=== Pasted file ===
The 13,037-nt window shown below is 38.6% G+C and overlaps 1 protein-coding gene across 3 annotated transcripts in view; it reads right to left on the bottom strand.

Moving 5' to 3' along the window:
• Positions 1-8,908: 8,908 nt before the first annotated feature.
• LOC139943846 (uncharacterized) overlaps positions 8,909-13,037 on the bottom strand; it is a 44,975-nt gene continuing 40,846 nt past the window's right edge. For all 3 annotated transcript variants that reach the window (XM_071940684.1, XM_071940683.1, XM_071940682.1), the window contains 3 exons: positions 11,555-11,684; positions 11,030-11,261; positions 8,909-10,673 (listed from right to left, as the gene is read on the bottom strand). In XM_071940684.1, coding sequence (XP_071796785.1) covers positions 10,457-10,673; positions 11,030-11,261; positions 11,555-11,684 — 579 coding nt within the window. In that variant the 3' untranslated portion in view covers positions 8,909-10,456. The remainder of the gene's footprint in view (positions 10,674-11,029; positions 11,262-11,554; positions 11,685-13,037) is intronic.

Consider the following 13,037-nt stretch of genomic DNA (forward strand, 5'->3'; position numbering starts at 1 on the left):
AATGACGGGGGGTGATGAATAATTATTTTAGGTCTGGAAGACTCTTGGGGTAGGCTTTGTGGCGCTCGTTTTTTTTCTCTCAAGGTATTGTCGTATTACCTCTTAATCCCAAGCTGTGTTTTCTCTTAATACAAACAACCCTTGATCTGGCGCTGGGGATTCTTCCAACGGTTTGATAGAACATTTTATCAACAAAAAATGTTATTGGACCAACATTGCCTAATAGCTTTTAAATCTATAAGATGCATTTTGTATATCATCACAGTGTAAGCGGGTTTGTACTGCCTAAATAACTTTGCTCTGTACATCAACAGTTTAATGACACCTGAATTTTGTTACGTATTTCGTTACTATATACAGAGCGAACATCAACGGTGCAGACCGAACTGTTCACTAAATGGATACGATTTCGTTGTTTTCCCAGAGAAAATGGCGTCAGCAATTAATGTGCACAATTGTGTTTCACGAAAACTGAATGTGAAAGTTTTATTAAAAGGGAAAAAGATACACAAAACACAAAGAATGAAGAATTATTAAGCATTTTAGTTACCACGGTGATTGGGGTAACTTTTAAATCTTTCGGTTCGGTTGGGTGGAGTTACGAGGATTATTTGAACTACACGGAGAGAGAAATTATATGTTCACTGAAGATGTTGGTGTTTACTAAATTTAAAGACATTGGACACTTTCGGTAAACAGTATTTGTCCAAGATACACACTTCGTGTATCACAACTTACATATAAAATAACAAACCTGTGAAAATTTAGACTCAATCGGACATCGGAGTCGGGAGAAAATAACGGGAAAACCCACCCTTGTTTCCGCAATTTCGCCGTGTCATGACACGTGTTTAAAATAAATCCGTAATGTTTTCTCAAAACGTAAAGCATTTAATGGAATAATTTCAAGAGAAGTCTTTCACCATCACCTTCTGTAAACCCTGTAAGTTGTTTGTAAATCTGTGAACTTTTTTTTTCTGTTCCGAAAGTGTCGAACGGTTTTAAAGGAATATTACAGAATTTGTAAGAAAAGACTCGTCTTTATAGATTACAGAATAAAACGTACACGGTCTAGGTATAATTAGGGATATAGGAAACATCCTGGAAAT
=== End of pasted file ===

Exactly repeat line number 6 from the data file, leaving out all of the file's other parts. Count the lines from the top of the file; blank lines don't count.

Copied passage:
AATGACGGGGGGTGATGAATAATTATTTTAGGTCTGGAAGACTCTTGGGGTAGGCTTTGTGGCGCTCGTTTTTTTTCTCTCAAGGTATTGTCGTATTACCTCTTAATCCCAAGCTGTGTTTTCTCTTAATACAAACAACCCTTGATCTGGCGCTGGGGATTCTTCCAACGGTTTGATAGAACATTTTATCAACAAAAAATGTTATTGGACCAACATTGCCTAATAGCTTTTAAATCTATAAGATGCATTTTGTATATCATCACAGTGTAAGCGGGTTTGTACTGCCTAAATAACTTTGCTCTGTACATCAACAGTTTAATGACACCTGAATTTTGTTACGTATTTCGTTACTATATACAGAGCGAACATCAACGGTGCAGACCGAACTGTTCACTAAATGGATACGATTTCGTTGTTTTCCCAGAGAAAATGGCGTCAGCAATTAATGTGCACAATTGTGTTTCACGAAAACTGAATGTGAAAGTTTTATTAAAAGGGAAAAAGATACACAAAACACAAAGAATGAAGAATTATTAAGCATTTTAGTTACCACGGTGATTGGGGTAACTTTTAAATCTTTCGGTTCGGTTGGGTGGAGTTACGAGGATTATTTGAACTACACGGAGAGAGAAATTATATGTTCACTGAAGATGTTGGTGTTTACTAAATTTAAAGACATTGGACACTTTCGGTAAACAGTATTTGTCCAAGATACACACTTCGTGTATCACAACTTACATATAAAATAACAAACCTGTGAAAATTTAGACTCAATCGGACATCGGAGTCGGGAGAAAATAACGGGAAAACCCACCCTTGTTTCCGCAATTTCGCCGTGTCATGACACGTGTTTAAAATAAATCCGTAATGTTTTCTCAAAACGTAAAGCATTTAATGGAATAATTTCAAGAGAAGTCTTTCACCATCACCTTCTGTAAACCCTGTAAGTTGTTTGTAAATCTGTGAACTTTTTTTTTCTGTTCCGAAAGTGTCGAACGGTTTTAAAGGAATATTACAGAATTTGTAAGAAAAGACTCGTCTTTATAGATTACAGAATAAAACGTACACGGTCTAGGTATAATTAGGGATATAGGAAACATCCTGGAAAT